India has suffered for a long time from significant levels of malnutrition and hunger. It is very important to give high priority to rducing this. Unfortunately, some fiercely propagated solutions such as mandatory fortification of staple food products and promotion of GM crops are motivated more by promotion of big business interests than by actual reduction of malnutrition. In fact heavy lobbying by big business interests for such dubious policies can cause immense damage and misguide the nutrition effort so badly that even after spending a lot of money on such distorted policies problems will not be resolved or reduced, and can even be aggravated badly. To avoid such costly mistakes, a 15-point program which can contribute to reducing in a big way, in fact almost ending malnutrition in a sustainable way is presented below.
- Land reforms should try to make available at least some land to rural landless households as availability of even small plots of land can contribute significantly to reducing hunger and malnutrition.
- Kitchen gardens should be spread as widely as possible among rural and even urban poor households, particularly to grow vegetables, as this is known by experience to contribute significantly to reducing malnutrition.
- Programs aimed specially to reduce poverty should be scaled up and improved in both rural and urban areas.
- Forests should be protected, as also pastures . Planting of indigenous trees which provide various kinds of food and fodder as well as provide soil and water conservation should be propagated.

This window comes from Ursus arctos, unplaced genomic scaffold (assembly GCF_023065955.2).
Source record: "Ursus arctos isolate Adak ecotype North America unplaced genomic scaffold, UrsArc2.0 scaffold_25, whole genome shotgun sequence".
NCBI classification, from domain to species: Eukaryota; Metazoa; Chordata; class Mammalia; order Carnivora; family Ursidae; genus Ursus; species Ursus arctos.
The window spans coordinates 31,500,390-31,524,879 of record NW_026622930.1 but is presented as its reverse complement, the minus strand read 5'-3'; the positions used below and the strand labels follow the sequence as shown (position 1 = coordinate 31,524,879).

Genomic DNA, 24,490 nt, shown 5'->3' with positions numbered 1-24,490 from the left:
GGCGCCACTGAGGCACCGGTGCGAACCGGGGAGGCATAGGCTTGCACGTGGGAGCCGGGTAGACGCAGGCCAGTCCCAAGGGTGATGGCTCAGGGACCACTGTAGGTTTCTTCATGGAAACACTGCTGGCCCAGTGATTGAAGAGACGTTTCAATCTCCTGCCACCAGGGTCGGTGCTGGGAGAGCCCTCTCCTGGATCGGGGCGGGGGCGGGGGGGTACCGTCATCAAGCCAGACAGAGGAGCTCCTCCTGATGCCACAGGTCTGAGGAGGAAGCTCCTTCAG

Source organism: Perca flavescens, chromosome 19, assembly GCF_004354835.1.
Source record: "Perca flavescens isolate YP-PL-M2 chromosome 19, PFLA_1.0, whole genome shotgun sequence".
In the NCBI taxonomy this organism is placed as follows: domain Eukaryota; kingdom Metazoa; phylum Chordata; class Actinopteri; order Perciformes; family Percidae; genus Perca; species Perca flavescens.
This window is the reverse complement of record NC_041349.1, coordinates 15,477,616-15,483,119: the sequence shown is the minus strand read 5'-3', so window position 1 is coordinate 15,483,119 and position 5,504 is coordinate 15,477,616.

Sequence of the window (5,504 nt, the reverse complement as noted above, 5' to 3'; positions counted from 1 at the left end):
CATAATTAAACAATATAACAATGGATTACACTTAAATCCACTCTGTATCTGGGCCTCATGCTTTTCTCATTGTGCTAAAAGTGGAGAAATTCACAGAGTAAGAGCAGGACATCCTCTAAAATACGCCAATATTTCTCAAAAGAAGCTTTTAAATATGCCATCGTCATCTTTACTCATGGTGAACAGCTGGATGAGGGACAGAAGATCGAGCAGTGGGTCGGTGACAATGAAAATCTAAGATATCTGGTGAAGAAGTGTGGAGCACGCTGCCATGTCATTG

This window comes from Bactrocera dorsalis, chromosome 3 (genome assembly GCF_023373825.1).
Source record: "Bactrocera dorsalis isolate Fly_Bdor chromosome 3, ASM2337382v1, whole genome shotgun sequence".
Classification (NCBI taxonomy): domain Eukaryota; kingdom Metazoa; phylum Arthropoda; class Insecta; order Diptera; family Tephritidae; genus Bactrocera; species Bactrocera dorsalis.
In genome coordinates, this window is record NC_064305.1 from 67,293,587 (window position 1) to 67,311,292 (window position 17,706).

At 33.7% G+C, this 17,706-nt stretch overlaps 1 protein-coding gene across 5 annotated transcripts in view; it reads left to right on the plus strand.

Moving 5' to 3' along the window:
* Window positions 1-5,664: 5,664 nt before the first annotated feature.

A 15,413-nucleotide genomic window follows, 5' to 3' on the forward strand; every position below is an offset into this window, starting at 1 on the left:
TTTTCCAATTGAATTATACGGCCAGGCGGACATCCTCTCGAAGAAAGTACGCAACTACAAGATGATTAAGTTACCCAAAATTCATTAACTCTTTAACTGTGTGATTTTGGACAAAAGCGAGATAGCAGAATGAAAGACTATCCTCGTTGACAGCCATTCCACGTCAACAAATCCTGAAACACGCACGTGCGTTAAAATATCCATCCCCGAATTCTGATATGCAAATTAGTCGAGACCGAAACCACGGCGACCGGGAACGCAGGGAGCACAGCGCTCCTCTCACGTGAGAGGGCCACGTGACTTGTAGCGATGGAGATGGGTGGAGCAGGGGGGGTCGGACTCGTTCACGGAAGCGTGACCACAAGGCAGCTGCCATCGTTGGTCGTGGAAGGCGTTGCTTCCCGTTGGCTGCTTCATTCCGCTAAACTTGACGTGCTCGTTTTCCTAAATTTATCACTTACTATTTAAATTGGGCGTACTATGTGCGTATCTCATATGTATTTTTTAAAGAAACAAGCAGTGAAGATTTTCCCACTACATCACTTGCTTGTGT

- Public distribution system of providing subsidized food to all needy sections should be promoted in such a way that there is no disincentive impact on farmers.
- Gender equality and justice should be promoted. Women have generally played an important role in promoting nutrition. Where women’s voice is better heard, chances of nutrition being promoted are higher.
- Policy should actively promote reduction in consumption of all forms of alcohol and all intoxicants, including tobacco and gutka. Public campaigns also have an important role in this.
- Breast feeding should be promoted in a strong and sustained way, with adequate and comfortable opportunities for this being provided to all mothers who need this, as a matter of right of both mother and child.
- Promotion and consumption of junk foods should be checked in numerous ways at policy level and by public campaigns.
- Nutrition education should be stepped up, with focus on how to increase/improve nutrition even in limited budgets.
- Wasteful processing of food at various levels, such as excessive polishing of rice and hydrogenaton of edible oils, should be curbed. Healthy small-scale processing should be encouraged.
- Natural and organic farming should be promoted, avoiding chemical fertilizers and pesticides, as this leads to better soil health and nutrition which in turn leads to better and balanced nutrition of crops and more healthy food, while avoiding health hazards at the same time.
- Policy should promote that priority should be given to growing diversity of nutritious local foods, including millets and legumes, respecting time-honored mixed systems and rotations which have proved good for nutrition and ecology.
- Give high priority to ensuring clean drinking water as well as sanitation and water conservation.
- The budget of existing nutrition schemes should be increased. Public funding should be available also at panchayat or village council level for meeting nutrition needs of any destitute households, or those undergoing severe temporary distress.
In addition of course it is important for any society to make overall improvements regarding important goals like reducing conflict as much as possible and climate change adaption and mitigation.
Bharat Dogra is a journalist and author. His recent books include Protecting Earth For Children and When the Two Streams Met.